The present church of San Lorenzo was built on top of another one built in the time of Pope St Damasus (366-384) on the site of his house. Pope Damasus was one of the great Popes of history. Not only did he commission St Jerome to produce a standard Latin translation of the Bible (the Vulgate), but he also sought to affirm the truths of the Faith in the great tide of conflict that had arisen with Arianism, continuing to sweep the Church mainly due to prevarication and compromise among many Eastern Bishops: in Synods in Rome in 368 and 369, he condemned Apollinarianism (which kind of fused the Divinity and humanity of Chrit into one nature - thereby destroying the difference between the two and, according to some, creating a new reality) and Macedonianism (a form of Arianism which also denied the Divinity of the Holy Spirit) - a good 10 years or so before the East eventually got round to condemning them at the First Council of Constantinople in 381 to which Damasus also sent Legates. St Athanasius had previously condemned Apollinarianism in a synod in 362. The Church in Rome had tended to side with Athanasius since he was faithful to the Council of Nicaea (325) and so it tended to be suspicious of the many Eastern Bishops who refused to support Athanasius: there had been a long history of mutual suspicion in the East, of dependence on the apparatus of the Imperial state for the imposition of theological positions (often heretial ones) and of disagreement about terminology concerning the Christ and the Trinity. Damasus maintained the faithful stand of his two predecessors, Liberius I (352-366) and Julius I (337-352), which meant support for Athanasius was essential. Sadly, the difficulties of the time meant that his dealing with the Cappadocian Father, St Basil, was cautious to the extreme, based mainly on the suspicion that Basil was dealing too generously with those who had been homoeousians and others who had not accepted the full Faith of the Church. Basil was deeply saddened by this as he had a deep respect for the role of Rome in the life of the universal Church.
The Papacy of Damasus also saw a large amount of church construction. He had a love for the martyrs, particular for St Lawrence: he had the Basilica of San Lorenzo fuori le mura restored and built the church of San Lorenzo in Damaso also in his honour. The present church replaced the structure of Damasus in the 15th century and the church forms part of the splendid Palazzo dell Cancelleria - that graceful 14th century product of Renaissance genius, which now houses the main Tribunals of the Church (apart from the Congregation for the Doctrine of the Faith), including the Sacred Rota (translated on one Italian website as the Holy Wheel!). The facade of the palace is often missed by passers-by and in doing so they fail to see a building of fine elegance and simple nobility: the courtyard of the interior is similarly a pleasure to behold. A picture can be seen on Fr Avram's blog - another plug for my illustrious neighbour. The Cancelleria also gives its name to a series of reliefs from the 1st century now on display at the Vatican Museum: they were found underneath the Cancelleria in the 1930s and are well worth a look.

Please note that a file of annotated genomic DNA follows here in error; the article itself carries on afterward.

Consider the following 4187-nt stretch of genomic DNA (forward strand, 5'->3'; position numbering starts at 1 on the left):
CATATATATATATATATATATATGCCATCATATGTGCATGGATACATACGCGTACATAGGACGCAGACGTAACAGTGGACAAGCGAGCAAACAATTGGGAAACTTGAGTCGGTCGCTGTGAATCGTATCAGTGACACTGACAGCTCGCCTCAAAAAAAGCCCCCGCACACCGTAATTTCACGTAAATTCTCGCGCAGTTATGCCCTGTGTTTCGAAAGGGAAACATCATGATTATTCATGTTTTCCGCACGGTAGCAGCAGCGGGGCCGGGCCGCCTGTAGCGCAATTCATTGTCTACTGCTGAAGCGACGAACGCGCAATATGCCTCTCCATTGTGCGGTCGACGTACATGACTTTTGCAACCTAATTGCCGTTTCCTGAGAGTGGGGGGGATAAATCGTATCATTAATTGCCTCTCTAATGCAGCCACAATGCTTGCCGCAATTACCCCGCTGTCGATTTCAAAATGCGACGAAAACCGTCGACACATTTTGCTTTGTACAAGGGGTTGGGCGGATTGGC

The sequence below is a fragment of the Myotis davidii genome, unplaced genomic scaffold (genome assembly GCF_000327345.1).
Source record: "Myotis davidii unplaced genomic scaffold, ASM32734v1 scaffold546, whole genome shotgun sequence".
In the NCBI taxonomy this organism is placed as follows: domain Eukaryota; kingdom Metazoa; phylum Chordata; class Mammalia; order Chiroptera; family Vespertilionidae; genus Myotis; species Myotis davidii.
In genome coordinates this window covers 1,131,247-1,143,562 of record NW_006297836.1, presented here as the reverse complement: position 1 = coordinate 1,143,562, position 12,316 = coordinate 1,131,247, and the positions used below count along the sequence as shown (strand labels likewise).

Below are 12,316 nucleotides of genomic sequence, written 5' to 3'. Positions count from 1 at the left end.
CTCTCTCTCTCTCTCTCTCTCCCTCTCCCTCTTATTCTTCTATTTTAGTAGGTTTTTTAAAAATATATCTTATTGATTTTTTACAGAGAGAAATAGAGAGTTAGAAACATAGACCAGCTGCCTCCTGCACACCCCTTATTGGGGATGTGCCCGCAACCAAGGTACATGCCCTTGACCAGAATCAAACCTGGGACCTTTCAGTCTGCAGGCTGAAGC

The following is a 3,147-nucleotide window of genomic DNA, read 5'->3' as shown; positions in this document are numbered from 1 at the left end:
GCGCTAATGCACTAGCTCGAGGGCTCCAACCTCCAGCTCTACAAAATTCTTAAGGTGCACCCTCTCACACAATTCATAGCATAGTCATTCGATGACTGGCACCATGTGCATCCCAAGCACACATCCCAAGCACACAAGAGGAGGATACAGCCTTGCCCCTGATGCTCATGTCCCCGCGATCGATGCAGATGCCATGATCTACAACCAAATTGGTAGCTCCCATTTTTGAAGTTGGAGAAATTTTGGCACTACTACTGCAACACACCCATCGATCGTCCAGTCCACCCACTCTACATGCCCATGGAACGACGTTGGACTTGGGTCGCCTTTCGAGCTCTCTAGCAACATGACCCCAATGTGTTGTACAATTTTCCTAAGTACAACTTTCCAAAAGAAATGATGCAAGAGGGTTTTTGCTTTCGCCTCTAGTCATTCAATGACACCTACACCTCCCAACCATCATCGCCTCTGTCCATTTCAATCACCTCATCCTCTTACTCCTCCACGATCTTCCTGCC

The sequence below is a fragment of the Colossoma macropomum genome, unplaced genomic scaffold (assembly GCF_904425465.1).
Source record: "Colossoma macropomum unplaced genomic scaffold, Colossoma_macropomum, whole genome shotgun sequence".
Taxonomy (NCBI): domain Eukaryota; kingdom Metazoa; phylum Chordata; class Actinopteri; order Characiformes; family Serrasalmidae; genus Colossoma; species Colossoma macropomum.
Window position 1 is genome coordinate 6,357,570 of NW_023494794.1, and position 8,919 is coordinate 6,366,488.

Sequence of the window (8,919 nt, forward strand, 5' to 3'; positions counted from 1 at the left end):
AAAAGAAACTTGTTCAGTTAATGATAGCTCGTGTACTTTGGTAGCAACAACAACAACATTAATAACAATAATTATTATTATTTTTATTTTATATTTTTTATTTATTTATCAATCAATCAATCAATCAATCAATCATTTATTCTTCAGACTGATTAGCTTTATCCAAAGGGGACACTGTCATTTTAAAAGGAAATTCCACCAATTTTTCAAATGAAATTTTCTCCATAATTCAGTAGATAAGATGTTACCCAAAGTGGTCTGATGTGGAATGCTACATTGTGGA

I found the picture below on a website: it shows a view of the Cancelleria from the Campo di Fiori. But note the style of clothes, the car and the poster of the Communist Party - another era...
The church inside is very spacious and the altar itself is by Bernini - I had always wondered why it put me in mind of the one at St Peter's until I found out the name of the architect. Pope St Damasus is buried beneath it, as are the martyr St Eutychius and St Hippolytus. Before the Mass, the priests seated themselves in the stalls behind the altar; the kind parish priest switched on extra lighting - colossal blazing bulbs at eyelevel, blinding the clergy, at the helpful hour of 6.55am: one illumination none of them wanted. A helpful MC rapidly switched them off.
I used to like to pop in here to pray as a student, particularly before this lovely ikon of the Black Madonna enshrined here at the Blessed Sacrament Altar.
I thought back to one of the previous parish priests, Mgr Cecchi. Don Cecchi was a wonderful old priest: he had been a Papal Monsignor and owned a vast array of Papal memorabilia he had collected, including a cassock of Pope John XXIII. At Christmas Midnight Mass, the altar servers would march up and down the aisle ringing bells at the Gloria, with wings tied to their back. He used to stay with us at the English College Villa (Palazzola) and I would sometimes accompany him back into Rome - a journey of invocation and deep in-takes of breath as the good Don Cecchi failed to keep any lane discipline, talked ceaselessly and occasionally at 60mph put the car into reverse gear. He was a fine old priest, though, and arranged each summer for the College students to have a tour of the Papal gardens at Castel Gandolfo. Requiescat in pace.